Here are two terms buyers should understand when making a home purchase: “down payment” and “earnest money deposit.” They both involve money, but represent two different aspects of a home purchase.
For simplicity, let’s say a home is priced at $750,000. By financing 80%, the down payment would be $150,000, payable at closing. When making such an offer, it is assumed that the buyer has funds on hand for at least the down payment.
The “earnest money deposit” is a different story. Earnest money is paid at the time a purchase contract is signed and is negotiable. The terms under which the buyer’s earnest money can be forfeited are specific to each individual contract.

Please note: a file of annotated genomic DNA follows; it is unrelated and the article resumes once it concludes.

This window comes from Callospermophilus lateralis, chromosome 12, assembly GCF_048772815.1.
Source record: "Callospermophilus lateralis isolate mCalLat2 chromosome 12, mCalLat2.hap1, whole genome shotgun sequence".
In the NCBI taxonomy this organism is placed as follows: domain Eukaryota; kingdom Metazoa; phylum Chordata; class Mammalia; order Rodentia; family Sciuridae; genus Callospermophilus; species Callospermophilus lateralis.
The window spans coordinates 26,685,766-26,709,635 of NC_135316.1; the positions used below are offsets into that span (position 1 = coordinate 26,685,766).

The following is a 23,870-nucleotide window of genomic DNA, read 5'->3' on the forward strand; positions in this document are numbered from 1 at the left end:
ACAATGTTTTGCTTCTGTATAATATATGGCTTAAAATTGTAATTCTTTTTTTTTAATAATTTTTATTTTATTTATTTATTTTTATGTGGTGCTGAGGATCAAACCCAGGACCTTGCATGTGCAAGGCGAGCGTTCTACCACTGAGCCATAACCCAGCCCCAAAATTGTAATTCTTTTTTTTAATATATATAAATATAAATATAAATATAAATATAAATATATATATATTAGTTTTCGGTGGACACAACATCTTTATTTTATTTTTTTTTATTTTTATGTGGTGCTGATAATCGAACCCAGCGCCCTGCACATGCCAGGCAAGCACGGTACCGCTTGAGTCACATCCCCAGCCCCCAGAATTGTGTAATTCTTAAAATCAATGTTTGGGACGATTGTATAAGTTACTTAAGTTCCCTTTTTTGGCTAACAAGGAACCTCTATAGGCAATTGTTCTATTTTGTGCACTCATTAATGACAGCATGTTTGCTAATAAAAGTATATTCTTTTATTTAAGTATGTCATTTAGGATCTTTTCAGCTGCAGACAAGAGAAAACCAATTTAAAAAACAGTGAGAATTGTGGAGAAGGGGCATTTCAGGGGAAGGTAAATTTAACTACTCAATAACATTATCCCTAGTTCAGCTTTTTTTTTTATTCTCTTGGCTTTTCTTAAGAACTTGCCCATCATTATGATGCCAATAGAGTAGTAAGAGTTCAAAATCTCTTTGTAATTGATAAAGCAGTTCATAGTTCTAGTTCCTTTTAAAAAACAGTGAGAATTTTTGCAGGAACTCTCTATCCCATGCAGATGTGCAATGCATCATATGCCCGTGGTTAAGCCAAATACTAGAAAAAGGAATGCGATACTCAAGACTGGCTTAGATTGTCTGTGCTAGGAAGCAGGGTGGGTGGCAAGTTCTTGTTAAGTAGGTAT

If $150,000 is on hand for a down payment, the buyer could reinforce the purchase offer with a $15,000 deposit. Buyers who offer only $5,000 or $10,000 are unknowingly broadcasting a message that perhaps they are not totally committed to complete the transaction.
When buying your next home, let sellers know you mean business. The larger your earnest money deposit, the more credible your offer becomes to the property owners.